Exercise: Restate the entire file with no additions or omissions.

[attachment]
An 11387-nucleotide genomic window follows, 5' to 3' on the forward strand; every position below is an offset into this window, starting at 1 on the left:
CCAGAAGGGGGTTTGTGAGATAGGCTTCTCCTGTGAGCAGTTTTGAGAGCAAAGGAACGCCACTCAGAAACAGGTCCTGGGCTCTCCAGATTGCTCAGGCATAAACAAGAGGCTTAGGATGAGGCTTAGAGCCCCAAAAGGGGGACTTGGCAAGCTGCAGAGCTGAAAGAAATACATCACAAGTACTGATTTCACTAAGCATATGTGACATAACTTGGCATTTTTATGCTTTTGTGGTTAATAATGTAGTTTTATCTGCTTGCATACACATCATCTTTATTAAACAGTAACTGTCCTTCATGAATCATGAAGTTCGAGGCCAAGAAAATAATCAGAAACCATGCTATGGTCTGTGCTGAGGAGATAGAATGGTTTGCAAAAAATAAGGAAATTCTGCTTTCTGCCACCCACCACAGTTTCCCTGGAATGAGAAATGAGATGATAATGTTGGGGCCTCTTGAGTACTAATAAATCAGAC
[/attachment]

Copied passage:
An 11387-nucleotide genomic window follows, 5' to 3' on the forward strand; every position below is an offset into this window, starting at 1 on the left:
CCAGAAGGGGGTTTGTGAGATAGGCTTCTCCTGTGAGCAGTTTTGAGAGCAAAGGAACGCCACTCAGAAACAGGTCCTGGGCTCTCCAGATTGCTCAGGCATAAACAAGAGGCTTAGGATGAGGCTTAGAGCCCCAAAAGGGGGACTTGGCAAGCTGCAGAGCTGAAAGAAATACATCACAAGTACTGATTTCACTAAGCATATGTGACATAACTTGGCATTTTTATGCTTTTGTGGTTAATAATGTAGTTTTATCTGCTTGCATACACATCATCTTTATTAAACAGTAACTGTCCTTCATGAATCATGAAGTTCGAGGCCAAGAAAATAATCAGAAACCATGCTATGGTCTGTGCTGAGGAGATAGAATGGTTTGCAAAAAATAAGGAAATTCTGCTTTCTGCCACCCACCACAGTTTCCCTGGAATGAGAAATGAGATGATAATGTTGGGGCCTCTTGAGTACTAATAAATCAGAC